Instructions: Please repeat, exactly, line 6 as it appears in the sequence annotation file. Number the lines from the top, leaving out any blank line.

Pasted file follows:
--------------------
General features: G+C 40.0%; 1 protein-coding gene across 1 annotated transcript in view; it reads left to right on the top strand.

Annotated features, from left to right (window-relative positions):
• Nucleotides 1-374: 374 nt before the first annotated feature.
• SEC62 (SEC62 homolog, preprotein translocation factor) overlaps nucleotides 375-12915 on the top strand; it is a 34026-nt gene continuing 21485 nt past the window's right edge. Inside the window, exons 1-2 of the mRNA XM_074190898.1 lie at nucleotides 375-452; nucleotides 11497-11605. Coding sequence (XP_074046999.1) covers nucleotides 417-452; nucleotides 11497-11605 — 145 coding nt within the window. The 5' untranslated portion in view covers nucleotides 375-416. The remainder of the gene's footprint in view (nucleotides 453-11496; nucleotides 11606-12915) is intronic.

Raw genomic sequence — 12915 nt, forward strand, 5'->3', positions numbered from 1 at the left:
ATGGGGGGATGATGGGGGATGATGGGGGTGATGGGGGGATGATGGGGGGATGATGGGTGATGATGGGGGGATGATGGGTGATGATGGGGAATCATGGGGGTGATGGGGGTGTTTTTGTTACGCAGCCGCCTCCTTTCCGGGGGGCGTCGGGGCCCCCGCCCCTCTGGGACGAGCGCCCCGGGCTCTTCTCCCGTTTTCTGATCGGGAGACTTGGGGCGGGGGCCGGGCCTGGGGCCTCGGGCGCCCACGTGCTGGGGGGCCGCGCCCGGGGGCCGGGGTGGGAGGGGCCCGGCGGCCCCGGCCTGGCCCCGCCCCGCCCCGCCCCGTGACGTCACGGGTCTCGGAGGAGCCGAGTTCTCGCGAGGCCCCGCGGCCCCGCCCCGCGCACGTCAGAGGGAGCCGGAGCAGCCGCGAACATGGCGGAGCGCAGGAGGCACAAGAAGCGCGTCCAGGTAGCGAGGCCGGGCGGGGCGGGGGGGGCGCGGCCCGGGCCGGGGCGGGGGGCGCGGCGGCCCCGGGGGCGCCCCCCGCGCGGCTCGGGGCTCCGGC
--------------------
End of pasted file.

ATGGGGGGATGATGGGGGATGATGGGGGTGATGGGGGGATGATGGGGGGATGATGGGTGATGATGGGGGGATGATGGGTGATGATGGGGAATCATGGGGGTGATGGGGGTGTTTTTGTTACGCAGCCGCCTCCTTTCCGGGGGGCGTCGGGGCCCCCGCCCCTCTGGGACGAGCGCCCCGGGCTCTTCTCCCGTTTTCTGATCGGGAGACTTGGGGCGGGGGCCGGGCCTGGGGCCTCGGGCGCCCACGTGCTGGGGGGCCGCGCCCGGGGGCCGGGGTGGGAGGGGCCCGGCGGCCCCGGCCTGGCCCCGCCCCGCCCCGCCCCGTGACGTCACGGGTCTCGGAGGAGCCGAGTTCTCGCGAGGCCCCGCGGCCCCGCCCCGCGCACGTCAGAGGGAGCCGGAGCAGCCGCGAACATGGCGGAGCGCAGGAGGCACAAGAAGCGCGTCCAGGTAGCGAGGCCGGGCGGGGCGGGGGGGGCGCGGCCCGGGCCGGGGCGGGGGGCGCGGCGGCCCCGGGGGCGCCCCCCGCGCGGCTCGGGGCTCCGGC